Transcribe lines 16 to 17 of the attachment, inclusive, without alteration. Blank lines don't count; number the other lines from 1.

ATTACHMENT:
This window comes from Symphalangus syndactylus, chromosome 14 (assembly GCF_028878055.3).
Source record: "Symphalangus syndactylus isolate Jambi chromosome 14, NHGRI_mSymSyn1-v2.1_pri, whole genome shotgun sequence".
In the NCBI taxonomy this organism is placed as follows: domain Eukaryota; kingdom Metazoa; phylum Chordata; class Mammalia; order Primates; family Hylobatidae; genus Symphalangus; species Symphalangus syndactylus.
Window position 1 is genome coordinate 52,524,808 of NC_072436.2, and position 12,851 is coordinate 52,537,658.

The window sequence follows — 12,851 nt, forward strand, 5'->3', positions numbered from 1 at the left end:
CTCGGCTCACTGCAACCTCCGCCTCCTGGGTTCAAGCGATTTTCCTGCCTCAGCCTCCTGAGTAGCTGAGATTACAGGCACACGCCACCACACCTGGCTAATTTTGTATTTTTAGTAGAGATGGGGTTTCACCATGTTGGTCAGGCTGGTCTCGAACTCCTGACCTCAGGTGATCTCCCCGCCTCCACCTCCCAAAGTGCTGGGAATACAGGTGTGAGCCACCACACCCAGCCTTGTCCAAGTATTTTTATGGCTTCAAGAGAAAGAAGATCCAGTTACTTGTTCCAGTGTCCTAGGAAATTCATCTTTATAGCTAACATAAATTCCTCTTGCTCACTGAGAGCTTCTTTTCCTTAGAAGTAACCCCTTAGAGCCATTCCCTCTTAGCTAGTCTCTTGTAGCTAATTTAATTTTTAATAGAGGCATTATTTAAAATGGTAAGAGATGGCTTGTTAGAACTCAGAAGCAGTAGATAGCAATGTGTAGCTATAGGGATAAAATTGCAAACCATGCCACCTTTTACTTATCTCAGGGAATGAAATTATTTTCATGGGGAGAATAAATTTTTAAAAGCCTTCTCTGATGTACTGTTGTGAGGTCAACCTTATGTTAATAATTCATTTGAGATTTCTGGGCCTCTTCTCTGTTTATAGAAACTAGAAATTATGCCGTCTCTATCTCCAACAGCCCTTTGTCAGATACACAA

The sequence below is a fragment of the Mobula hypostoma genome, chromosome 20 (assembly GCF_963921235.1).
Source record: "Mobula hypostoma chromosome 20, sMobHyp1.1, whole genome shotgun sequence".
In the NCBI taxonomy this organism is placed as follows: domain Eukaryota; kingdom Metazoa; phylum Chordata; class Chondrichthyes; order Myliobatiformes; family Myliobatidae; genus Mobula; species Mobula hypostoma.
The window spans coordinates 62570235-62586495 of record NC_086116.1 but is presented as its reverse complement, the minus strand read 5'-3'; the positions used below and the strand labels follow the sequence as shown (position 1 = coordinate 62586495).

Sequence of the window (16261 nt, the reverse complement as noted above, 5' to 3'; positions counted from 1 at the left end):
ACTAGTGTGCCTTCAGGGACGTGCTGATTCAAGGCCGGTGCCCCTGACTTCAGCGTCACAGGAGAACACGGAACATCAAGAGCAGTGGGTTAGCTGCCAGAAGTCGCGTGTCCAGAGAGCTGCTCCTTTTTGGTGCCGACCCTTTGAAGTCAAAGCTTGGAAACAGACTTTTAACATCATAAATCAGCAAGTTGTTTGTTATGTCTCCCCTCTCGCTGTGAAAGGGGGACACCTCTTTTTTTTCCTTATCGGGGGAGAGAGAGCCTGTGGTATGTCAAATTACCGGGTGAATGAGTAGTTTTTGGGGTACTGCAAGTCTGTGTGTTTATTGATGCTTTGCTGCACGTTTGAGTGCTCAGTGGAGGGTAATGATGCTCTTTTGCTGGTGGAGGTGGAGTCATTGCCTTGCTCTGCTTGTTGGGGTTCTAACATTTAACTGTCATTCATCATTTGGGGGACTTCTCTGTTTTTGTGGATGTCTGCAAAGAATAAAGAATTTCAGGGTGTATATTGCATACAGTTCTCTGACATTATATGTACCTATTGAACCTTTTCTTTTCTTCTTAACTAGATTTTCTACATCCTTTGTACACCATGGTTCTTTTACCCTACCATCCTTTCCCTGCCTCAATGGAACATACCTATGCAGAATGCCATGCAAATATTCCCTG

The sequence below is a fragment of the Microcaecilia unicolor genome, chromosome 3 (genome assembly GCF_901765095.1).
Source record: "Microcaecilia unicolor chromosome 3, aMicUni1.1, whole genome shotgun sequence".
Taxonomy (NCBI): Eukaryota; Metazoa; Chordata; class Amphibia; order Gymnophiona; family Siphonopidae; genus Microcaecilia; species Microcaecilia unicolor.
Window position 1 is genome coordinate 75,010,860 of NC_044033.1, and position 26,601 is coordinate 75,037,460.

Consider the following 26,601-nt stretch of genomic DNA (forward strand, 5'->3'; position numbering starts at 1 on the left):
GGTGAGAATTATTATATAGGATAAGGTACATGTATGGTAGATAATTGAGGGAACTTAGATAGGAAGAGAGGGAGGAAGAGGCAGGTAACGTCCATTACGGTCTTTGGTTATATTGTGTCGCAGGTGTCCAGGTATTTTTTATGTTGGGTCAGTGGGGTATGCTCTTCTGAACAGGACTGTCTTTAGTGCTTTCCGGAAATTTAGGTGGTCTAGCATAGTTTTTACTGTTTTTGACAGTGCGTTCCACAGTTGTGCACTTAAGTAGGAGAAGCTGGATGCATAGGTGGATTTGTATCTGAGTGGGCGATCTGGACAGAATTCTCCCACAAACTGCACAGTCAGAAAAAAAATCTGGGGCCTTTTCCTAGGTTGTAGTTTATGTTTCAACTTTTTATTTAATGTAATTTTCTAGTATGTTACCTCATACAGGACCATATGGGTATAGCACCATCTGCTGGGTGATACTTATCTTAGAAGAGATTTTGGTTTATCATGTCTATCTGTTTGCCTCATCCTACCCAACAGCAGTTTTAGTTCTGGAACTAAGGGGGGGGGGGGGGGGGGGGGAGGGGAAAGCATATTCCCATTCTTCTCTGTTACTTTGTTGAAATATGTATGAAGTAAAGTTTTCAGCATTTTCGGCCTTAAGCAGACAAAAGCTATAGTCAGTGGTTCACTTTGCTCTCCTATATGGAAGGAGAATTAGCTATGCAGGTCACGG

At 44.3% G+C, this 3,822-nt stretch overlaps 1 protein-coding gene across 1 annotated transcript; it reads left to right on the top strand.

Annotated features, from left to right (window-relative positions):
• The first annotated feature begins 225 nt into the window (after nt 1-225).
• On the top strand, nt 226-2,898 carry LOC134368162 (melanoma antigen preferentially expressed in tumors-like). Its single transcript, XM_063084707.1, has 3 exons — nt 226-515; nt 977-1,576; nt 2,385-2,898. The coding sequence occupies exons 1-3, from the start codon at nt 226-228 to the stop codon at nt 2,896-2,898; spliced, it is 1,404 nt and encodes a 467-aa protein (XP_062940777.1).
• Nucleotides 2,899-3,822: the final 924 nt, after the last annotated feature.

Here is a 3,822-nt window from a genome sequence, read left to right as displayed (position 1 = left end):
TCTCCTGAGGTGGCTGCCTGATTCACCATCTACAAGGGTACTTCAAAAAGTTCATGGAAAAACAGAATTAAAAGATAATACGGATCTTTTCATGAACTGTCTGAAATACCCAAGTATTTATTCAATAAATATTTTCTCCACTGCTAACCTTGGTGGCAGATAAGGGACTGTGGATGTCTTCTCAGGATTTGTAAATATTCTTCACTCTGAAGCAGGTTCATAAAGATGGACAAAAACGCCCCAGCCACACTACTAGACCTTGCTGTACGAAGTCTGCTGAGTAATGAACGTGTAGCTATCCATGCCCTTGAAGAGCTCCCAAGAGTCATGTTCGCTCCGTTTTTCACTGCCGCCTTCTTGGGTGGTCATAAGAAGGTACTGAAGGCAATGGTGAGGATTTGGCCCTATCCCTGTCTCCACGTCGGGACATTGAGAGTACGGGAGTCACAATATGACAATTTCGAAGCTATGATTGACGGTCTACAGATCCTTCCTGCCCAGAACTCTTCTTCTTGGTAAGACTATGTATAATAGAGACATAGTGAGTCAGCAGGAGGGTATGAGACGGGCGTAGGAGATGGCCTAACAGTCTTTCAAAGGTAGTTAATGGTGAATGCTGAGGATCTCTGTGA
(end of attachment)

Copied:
Window position 1 is genome coordinate 75,010,860 of NC_044033.1, and position 26,601 is coordinate 75,037,460.

Consider the following 26,601-nt stretch of genomic DNA (forward strand, 5'->3'; position numbering starts at 1 on the left):